Strong emotions are a big bug bear when you’re in a playful home or are they really? Our aim as parents surely is to train, teach and allow opportunities of growth. We allow ample unstructured playtime to build creativity; structured activities to encourage skills and further learning; outdoor skills to connect with nature and so on. However, since our children come with varied temperaments, there is that potential to clash. This power struggle of who wins and who loses is a big problem in most of our playful homes. Mostly because we rely on previous experiences and default scripts we are often surprised that really come out of our mouths.
We can all think of a sticking point in our playful experiences at home and wish we had a tool or trick to just fix it, and fix it forever. Tricks don’t last over time. Although they can get you through situations they often start you down a path that leads to more problems. A better solution is to arm yourself with ideas, tools and solutions that you marinate with overtime and gradually introduce into your family.
Remember, you only have to succeed the last time.
What we know to be true with toddlers
There are a few things that everyone with a toddler knows to be true.
- That there will be tantrums
- They will have to make difficult decisions
- They will have to curb and control their impulsive behaviour
All of those things will happen together when you are late for an appointment, in public where you have to make a decision to abandon a cart, step out of a line or leave a crowded room.
We do our children a disservice if we don’t rise to the occasion to learn how to make those situations better for us both. We need to be more proactive and train them not for us but for them to learn the skills of being part of a social unit.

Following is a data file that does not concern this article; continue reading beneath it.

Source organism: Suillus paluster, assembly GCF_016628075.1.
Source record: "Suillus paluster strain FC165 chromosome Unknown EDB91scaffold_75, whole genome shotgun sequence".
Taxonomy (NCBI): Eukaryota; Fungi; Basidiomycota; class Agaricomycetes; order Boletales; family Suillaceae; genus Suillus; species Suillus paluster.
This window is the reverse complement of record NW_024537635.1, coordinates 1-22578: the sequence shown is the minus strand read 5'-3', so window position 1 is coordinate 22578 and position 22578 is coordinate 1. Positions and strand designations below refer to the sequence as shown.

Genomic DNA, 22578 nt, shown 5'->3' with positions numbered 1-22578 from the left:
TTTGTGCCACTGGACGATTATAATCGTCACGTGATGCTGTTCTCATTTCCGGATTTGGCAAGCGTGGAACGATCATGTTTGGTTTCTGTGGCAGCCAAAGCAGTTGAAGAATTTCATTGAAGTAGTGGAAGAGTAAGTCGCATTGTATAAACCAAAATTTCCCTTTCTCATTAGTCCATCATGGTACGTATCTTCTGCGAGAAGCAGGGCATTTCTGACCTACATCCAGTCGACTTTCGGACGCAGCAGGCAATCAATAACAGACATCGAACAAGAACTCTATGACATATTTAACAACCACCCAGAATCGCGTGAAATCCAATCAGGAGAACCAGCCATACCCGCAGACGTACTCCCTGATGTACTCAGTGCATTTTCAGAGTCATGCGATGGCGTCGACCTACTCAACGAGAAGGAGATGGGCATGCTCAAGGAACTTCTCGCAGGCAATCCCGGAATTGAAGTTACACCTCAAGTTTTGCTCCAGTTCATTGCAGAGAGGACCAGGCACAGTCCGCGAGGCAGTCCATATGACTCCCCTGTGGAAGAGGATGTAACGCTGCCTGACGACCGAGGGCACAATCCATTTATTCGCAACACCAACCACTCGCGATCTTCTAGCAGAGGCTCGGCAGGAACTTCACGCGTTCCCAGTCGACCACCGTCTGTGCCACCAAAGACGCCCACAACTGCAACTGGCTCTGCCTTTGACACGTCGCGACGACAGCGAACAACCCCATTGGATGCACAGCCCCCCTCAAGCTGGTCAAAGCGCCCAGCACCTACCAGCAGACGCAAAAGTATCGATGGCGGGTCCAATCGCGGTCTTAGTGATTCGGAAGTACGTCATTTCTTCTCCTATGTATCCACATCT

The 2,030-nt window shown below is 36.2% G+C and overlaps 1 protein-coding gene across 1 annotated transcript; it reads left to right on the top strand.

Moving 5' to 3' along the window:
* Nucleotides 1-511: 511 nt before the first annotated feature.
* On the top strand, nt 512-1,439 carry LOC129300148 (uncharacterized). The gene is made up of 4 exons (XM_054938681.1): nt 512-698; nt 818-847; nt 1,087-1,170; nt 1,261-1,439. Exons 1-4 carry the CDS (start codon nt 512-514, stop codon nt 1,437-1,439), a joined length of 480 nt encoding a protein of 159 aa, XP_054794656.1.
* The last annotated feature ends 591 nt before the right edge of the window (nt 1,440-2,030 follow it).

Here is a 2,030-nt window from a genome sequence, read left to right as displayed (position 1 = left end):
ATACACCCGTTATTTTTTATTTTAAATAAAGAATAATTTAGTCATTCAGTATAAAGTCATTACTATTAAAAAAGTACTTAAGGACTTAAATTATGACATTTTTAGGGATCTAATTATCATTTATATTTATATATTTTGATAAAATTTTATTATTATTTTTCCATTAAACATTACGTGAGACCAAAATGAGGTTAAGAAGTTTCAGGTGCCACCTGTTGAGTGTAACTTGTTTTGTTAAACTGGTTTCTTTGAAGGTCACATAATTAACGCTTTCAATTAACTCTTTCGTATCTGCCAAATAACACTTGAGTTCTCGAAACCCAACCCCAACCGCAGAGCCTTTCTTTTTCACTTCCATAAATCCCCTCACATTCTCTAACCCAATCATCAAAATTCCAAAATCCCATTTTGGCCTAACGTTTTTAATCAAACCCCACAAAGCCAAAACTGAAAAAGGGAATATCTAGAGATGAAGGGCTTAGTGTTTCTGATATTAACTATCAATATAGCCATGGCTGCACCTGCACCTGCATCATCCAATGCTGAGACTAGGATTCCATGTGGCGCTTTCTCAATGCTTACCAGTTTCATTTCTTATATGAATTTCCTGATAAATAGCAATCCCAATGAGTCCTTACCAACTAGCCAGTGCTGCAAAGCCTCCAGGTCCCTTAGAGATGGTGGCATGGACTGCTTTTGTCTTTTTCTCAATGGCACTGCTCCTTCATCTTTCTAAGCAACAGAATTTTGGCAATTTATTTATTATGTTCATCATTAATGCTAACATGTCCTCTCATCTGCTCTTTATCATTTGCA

The fundamental problem is whether our reactions are age appropriate and whether the methods we use are useful.
It’s exciting to see that Amanda Morgan of NotJustCute has a wonderful downloadable book addressing these issues. Her book ; Parenting with Positive Guidance. She provides tools and not tricks. For those of us looking for intentional ways to positively guide our children it’s one of those books you can dip into and let the ideas sit with you for a while. She also adds lots of illustrations which give us good scripts to help change our way of communicating.This book certainly isn’t a follow steps 1 to 20 and you will have a perfect child. Raising children is hard. Amanda shows us insight, encouragement and ideas for this rollercoaster journey.
Amanda has worked extensively in challenging situations and is a mom She uses these techniques herself and I’ve loved trying them out myself. Her story about relinquishing ownership really helped me with a current struggle playing one parent off the other.
Our own struggle
Last night my older son and I were having a discussion about memory and how just trying to remember something just doesn’t always work out. As our current problem was clearly showing, we talked about doing the same thing and expecting a different result really wasn’t going to work out and we looked back and could see that. We had the range of emotions and finally a resolution. I can’t do that with my three year old. However I can guide him if I know a few more ideas.
When my three year old throws down and does the tantrum thing I want to have more than my gut reaction and shame to be my lead. I want to have practiced ideas, alternative solutions and know that if this doesn’t work I will try something else.
Parenting with Positive Guidance is split up into three sections
- Building Discipline from the Inside out
- Inside the toolbox
- Bring it all together.
With the approach of philosophy,tools and use, this book gives us a good foundation to get going and feel good about teaching and training our children. We give them ample opportunities to ride that bike, use those scissors all under instruction or in a warm and supportive environment. Amanda provides a creative framework for social skills development. You won’t want to lose out on the ideas here to shape your family.
I was delighted to interview Amanda this week. To find out more about Amanda you can listen to her talk about how to teach sharing in Raising Playful Tots.
Now it’s your turn. Tell me your story.